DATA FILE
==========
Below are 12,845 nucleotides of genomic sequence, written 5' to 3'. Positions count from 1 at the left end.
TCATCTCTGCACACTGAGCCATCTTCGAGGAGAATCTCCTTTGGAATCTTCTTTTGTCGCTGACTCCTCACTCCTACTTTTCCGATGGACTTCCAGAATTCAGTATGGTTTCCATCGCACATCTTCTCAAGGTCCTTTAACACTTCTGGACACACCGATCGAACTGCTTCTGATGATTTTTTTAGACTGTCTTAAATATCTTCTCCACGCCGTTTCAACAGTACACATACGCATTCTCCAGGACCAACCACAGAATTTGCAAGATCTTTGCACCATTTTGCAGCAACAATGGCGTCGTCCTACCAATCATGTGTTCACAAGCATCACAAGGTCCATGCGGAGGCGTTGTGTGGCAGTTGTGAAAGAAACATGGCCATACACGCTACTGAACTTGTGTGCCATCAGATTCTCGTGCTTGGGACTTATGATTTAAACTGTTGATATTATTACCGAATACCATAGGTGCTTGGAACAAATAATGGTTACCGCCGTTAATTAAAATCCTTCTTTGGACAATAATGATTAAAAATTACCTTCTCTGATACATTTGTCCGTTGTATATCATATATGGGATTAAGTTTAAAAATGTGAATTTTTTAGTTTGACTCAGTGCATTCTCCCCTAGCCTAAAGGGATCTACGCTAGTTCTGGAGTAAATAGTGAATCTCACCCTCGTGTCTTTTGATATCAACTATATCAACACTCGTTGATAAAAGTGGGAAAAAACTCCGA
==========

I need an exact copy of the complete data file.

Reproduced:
Below are 12,845 nucleotides of genomic sequence, written 5' to 3'. Positions count from 1 at the left end.
TCATCTCTGCACACTGAGCCATCTTCGAGGAGAATCTCCTTTGGAATCTTCTTTTGTCGCTGACTCCTCACTCCTACTTTTCCGATGGACTTCCAGAATTCAGTATGGTTTCCATCGCACATCTTCTCAAGGTCCTTTAACACTTCTGGACACACCGATCGAACTGCTTCTGATGATTTTTTTAGACTGTCTTAAATATCTTCTCCACGCCGTTTCAACAGTACACATACGCATTCTCCAGGACCAACCACAGAATTTGCAAGATCTTTGCACCATTTTGCAGCAACAATGGCGTCGTCCTACCAATCATGTGTTCACAAGCATCACAAGGTCCATGCGGAGGCGTTGTGTGGCAGTTGTGAAAGAAACATGGCCATACACGCTACTGAACTTGTGTGCCATCAGATTCTCGTGCTTGGGACTTATGATTTAAACTGTTGATATTATTACCGAATACCATAGGTGCTTGGAACAAATAATGGTTACCGCCGTTAATTAAAATCCTTCTTTGGACAATAATGATTAAAAATTACCTTCTCTGATACATTTGTCCGTTGTATATCATATATGGGATTAAGTTTAAAAATGTGAATTTTTTAGTTTGACTCAGTGCATTCTCCCCTAGCCTAAAGGGATCTACGCTAGTTCTGGAGTAAATAGTGAATCTCACCCTCGTGTCTTTTGATATCAACTATATCAACACTCGTTGATAAAAGTGGGAAAAAACTCCGA